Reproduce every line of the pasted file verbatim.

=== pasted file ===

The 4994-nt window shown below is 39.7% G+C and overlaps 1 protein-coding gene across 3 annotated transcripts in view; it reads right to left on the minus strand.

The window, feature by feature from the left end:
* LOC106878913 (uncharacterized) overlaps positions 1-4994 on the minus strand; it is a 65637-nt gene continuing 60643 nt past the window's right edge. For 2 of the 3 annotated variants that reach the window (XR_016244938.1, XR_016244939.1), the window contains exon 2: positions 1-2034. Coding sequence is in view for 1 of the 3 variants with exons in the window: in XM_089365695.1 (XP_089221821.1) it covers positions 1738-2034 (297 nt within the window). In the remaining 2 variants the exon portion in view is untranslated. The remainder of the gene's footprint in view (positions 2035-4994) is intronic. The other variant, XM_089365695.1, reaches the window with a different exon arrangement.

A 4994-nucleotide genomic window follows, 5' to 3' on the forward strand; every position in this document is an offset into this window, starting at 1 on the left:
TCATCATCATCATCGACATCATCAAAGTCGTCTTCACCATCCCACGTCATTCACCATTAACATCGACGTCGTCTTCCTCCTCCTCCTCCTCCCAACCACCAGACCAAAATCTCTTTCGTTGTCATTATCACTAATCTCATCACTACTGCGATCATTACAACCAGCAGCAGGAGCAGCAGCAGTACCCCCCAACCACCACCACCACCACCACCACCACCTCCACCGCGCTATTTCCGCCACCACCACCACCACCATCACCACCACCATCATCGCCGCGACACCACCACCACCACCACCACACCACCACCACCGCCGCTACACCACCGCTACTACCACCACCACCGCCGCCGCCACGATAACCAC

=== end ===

The 4994-nt window shown below is 39.7% G+C and overlaps 1 protein-coding gene across 3 annotated transcripts in view; it reads right to left on the minus strand.

The window, feature by feature from the left end:
* LOC106878913 (uncharacterized) overlaps positions 1-4994 on the minus strand; it is a 65637-nt gene continuing 60643 nt past the window's right edge. For 2 of the 3 annotated variants that reach the window (XR_016244938.1, XR_016244939.1), the window contains exon 2: positions 1-2034. Coding sequence is in view for 1 of the 3 variants with exons in the window: in XM_089365695.1 (XP_089221821.1) it covers positions 1738-2034 (297 nt within the window). In the remaining 2 variants the exon portion in view is untranslated. The remainder of the gene's footprint in view (positions 2035-4994) is intronic. The other variant, XM_089365695.1, reaches the window with a different exon arrangement.

A 4994-nucleotide genomic window follows, 5' to 3' on the forward strand; every position in this document is an offset into this window, starting at 1 on the left:
TCATCATCATCATCGACATCATCAAAGTCGTCTTCACCATCCCACGTCATTCACCATTAACATCGACGTCGTCTTCCTCCTCCTCCTCCTCCCAACCACCAGACCAAAATCTCTTTCGTTGTCATTATCACTAATCTCATCACTACTGCGATCATTACAACCAGCAGCAGGAGCAGCAGCAGTACCCCCCAACCACCACCACCACCACCACCACCACCTCCACCGCGCTATTTCCGCCACCACCACCACCACCATCACCACCACCATCATCGCCGCGACACCACCACCACCACCACCACACCACCACCACCGCCGCTACACCACCGCTACTACCACCACCACCGCCGCCGCCACGATAACCAC